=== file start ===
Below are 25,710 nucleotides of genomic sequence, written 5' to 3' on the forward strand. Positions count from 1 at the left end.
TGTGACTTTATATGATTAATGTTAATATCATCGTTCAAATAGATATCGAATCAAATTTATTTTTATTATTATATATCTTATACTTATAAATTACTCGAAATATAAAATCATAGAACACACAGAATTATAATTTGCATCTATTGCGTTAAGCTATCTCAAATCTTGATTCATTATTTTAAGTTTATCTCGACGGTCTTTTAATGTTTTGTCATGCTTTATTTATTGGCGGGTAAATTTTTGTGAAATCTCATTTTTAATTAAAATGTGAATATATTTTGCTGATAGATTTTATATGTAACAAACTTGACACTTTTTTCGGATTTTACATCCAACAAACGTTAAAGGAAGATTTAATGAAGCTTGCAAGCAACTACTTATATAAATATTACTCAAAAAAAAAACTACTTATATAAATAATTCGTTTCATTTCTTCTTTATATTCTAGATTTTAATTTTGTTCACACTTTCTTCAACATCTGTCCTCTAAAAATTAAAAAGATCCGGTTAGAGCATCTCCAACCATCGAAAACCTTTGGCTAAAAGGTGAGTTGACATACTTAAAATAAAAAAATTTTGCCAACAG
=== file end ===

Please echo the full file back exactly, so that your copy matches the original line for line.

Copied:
Below are 25,710 nucleotides of genomic sequence, written 5' to 3' on the forward strand. Positions count from 1 at the left end.
TGTGACTTTATATGATTAATGTTAATATCATCGTTCAAATAGATATCGAATCAAATTTATTTTTATTATTATATATCTTATACTTATAAATTACTCGAAATATAAAATCATAGAACACACAGAATTATAATTTGCATCTATTGCGTTAAGCTATCTCAAATCTTGATTCATTATTTTAAGTTTATCTCGACGGTCTTTTAATGTTTTGTCATGCTTTATTTATTGGCGGGTAAATTTTTGTGAAATCTCATTTTTAATTAAAATGTGAATATATTTTGCTGATAGATTTTATATGTAACAAACTTGACACTTTTTTCGGATTTTACATCCAACAAACGTTAAAGGAAGATTTAATGAAGCTTGCAAGCAACTACTTATATAAATATTACTCAAAAAAAAAACTACTTATATAAATAATTCGTTTCATTTCTTCTTTATATTCTAGATTTTAATTTTGTTCACACTTTCTTCAACATCTGTCCTCTAAAAATTAAAAAGATCCGGTTAGAGCATCTCCAACCATCGAAAACCTTTGGCTAAAAGGTGAGTTGACATACTTAAAATAAAAAAATTTTGCCAACAG